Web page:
Much like Nick Hornby’s critically-acclaimed novel, Fever Pitch, my time in Sheffield can be pinned to, and paralleled by, the trajectory of my football club. Unlike Hornby, however, who had the luxury of one thing: promotion. Chris Wilder came back to supporting an Arsenal side competing for league his boyhood club to give the captaincy to former titles, FA Cups and European wins against the likes ballboy Billy Sharp and the pair of them drove us of Liverpool, Chelsea and Ajax, I’ve had to make do back into the second tier. In my real life, I started with Fleetwood Town, Bury and Yeovil. cooking well, I amassed some decent grades and Like many others, I I found a part-time job, so I arrived in Sheffield for was no longer skint. Life was university. I’m a Devonian, good. and quite proud of it too. Another thing I should But fundamentally, I wanted add at this point – I started to watch my team, The living in very close proximity Blades. My first year at “In most cities to the Botanical Gardens. In university passed quickly, most cities you would pay you would pay and immensely enjoyably. an outrageous entrance fee, an outrageous But I wasn’t comfortable feel too crowded, or it would entrance quite yet – I had become be one bouquet of petunias better acquainted with a cordoned off by an electric fee, feel too city I had previously visited fence (delete as appropriate crowded, or twice a year, I had found the for your hometown). Not the it would be Gardeners Rest, The Fat Cat Sheffield Botanical Gardens, and West Street Live. I had though. They’re bloody one bouquet rambled to the Peaks and lovely! Many long and hazy of petunias taken a bus down Abbeydale evenings during cordoned off by summer Road. But I didn’t know that second year were spent Sheffield. I didn’t know who I an electric fence. lounging on the verdant was yet, either. I was making Not the sheffield grass with the warm feeling strange friends, eating badly of cider pulsating through botanical and sleeping rarely. Sheffield my veins. I’m sure there are gardens, though. areas of the gardens I have United commenced arguably their worst season since I was not ventured to this very day. they’re bloody born – the leadership of Nigel Third year arrived with lovely!” Adkins and captaincy of Jay much anticipation; I had McEveley compounded by been at home all summer overpaid and overweight central midfielders and and was eager to get back to Sheffield. We had strikers created a toxic mix – and we slumped to moved to Broomhill, a lovely area, and I was League 1 mediocrity. I was feeling unhealthy and excited to make The York my local (I have since completing little-to-no university work; I had a diverted to the Broomhill Tavern). However, it was shockingly serious meeting about attendance, and a year of deadlines and exam pressure for which my team were playing like shit. I was only mildly prepared. Once again, the lads My second year can only be represented by on the footy pitch played in harmony with this▶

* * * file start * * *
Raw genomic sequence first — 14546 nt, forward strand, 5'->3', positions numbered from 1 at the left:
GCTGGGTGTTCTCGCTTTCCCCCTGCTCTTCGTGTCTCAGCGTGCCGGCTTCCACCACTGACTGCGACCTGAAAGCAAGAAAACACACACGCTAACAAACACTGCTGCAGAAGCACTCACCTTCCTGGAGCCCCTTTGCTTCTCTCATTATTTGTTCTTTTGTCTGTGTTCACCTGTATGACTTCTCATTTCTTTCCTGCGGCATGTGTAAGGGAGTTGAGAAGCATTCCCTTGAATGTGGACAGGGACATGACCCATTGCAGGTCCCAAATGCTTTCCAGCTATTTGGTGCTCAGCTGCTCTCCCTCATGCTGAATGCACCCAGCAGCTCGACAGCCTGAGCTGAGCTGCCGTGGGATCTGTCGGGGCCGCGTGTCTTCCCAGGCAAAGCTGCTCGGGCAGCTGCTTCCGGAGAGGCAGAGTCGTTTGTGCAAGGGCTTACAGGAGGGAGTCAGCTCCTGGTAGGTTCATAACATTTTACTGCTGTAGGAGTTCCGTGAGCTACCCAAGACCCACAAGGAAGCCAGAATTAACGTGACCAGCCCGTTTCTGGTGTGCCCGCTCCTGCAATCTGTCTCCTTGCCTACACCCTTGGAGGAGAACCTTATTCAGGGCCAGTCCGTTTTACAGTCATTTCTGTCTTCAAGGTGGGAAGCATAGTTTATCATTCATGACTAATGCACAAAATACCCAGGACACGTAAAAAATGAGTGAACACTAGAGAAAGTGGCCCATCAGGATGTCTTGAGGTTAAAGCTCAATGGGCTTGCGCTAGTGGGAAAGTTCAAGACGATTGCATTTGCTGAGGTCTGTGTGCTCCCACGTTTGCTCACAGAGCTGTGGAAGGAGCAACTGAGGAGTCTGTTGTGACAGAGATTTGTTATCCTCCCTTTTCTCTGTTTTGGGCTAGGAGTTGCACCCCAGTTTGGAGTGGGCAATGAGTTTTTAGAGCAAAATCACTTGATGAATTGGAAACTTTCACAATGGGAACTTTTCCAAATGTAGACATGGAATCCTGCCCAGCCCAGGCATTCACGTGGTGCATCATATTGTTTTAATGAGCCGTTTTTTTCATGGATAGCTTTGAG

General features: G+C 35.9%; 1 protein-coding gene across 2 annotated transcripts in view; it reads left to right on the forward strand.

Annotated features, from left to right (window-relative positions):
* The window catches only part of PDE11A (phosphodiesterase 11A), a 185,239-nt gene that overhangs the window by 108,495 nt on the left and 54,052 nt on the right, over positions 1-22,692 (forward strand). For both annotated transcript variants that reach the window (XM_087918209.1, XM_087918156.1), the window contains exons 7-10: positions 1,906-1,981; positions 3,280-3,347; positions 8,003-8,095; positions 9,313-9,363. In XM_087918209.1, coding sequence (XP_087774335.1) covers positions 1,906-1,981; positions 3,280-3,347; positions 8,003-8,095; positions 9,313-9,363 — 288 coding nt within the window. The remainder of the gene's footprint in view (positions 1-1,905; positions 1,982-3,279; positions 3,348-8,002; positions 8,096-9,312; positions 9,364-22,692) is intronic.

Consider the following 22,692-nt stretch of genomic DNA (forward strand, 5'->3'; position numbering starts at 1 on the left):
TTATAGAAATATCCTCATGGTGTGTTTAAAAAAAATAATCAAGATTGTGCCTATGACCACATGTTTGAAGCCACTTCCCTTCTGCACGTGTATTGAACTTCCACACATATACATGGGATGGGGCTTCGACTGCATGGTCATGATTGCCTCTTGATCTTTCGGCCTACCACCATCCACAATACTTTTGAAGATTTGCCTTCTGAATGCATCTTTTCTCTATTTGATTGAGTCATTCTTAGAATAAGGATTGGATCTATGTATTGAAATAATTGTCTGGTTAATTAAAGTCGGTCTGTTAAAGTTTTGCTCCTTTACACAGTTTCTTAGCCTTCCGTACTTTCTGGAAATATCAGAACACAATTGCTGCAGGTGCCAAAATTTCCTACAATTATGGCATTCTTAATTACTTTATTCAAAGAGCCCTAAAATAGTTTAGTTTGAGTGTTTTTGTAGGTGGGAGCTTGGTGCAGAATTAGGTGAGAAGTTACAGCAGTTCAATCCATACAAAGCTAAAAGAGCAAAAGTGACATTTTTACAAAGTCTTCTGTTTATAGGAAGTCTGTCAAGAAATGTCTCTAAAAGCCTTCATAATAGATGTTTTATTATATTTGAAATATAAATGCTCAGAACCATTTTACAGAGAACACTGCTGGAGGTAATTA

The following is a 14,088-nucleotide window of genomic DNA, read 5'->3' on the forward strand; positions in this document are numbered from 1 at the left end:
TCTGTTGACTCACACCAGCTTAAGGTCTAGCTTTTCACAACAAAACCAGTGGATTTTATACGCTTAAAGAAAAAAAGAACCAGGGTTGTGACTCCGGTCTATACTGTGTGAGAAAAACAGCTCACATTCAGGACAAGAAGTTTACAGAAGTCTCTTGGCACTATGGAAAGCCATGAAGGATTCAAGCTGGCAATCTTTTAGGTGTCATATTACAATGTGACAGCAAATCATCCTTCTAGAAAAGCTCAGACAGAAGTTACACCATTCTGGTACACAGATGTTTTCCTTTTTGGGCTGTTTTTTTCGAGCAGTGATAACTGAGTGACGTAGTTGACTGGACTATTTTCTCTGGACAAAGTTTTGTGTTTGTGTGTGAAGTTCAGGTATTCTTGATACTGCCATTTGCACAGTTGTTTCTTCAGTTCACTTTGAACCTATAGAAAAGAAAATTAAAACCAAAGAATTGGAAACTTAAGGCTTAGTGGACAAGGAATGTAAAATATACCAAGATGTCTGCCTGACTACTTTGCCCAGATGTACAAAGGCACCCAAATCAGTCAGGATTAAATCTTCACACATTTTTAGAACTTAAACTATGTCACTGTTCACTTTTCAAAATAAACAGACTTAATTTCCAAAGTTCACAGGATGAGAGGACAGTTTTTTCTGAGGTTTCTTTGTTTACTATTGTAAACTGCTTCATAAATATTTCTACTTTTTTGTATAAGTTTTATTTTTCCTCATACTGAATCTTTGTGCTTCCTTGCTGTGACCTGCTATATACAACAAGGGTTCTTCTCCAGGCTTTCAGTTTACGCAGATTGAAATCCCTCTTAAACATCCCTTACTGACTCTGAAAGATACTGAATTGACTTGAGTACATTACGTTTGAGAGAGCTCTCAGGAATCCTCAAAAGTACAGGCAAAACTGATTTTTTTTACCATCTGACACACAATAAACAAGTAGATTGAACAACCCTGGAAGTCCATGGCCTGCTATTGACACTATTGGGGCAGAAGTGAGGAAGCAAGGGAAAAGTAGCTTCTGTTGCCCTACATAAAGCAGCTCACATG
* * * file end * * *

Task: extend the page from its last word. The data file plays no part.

by sam ward

want to share your sheffield story? drop a line to // Illustration: Molly Jones 16 |

▶feeling of mine. We started off strong in our first year back in one of the hardest leagues in European football. An opening day win and a prolonged stint in the play-offs wilted and we ended in high mid-table. A good return, but not an amazing one. Much like that pint I had at The York post-exam. Underwhelming, but alright.* It was this past year, however, that really made me feel like the trajectory of my football club was in sync with my own. I succeeded at university and graduated with a good grade (a shock for all parties, especially my parents!), I found a paying job, started to feel a valued member of the Broomhill community and found a lovely girlfriend (that one was also a shock to my parents). What more could you want?! Oh, yeah, I forgot: promotion to the Premier League. This year we pipped Leeds to second place and automatic promotion, a success for the city as well as the football club; Sheffield has been in the shadow of its more northerly counterpart for many years. Obviously I know all of what I have said above is bullshit. There’s definitely no spooky interweaving trajectory of my football club and my own life. But, for my own sanity and happiness, it’s nice to think so. The city has allowed that to happen, and I’m so thankful I picked Sheffield to study. Without football, that wouldn’t have happened. I recently visited a friend in Stockholm whom I met whilst he was studying here. When called upon to announce where I was from in the UK, I would loudly and clearly state Sheffield. This also happened on holiday in Krakow, at a gig in London and on a train to Cardiff. And I couldn’t be more proud of it. *That’s a lie, sorry. I don’t want to get in trouble with The York, I’m there a lot. | 17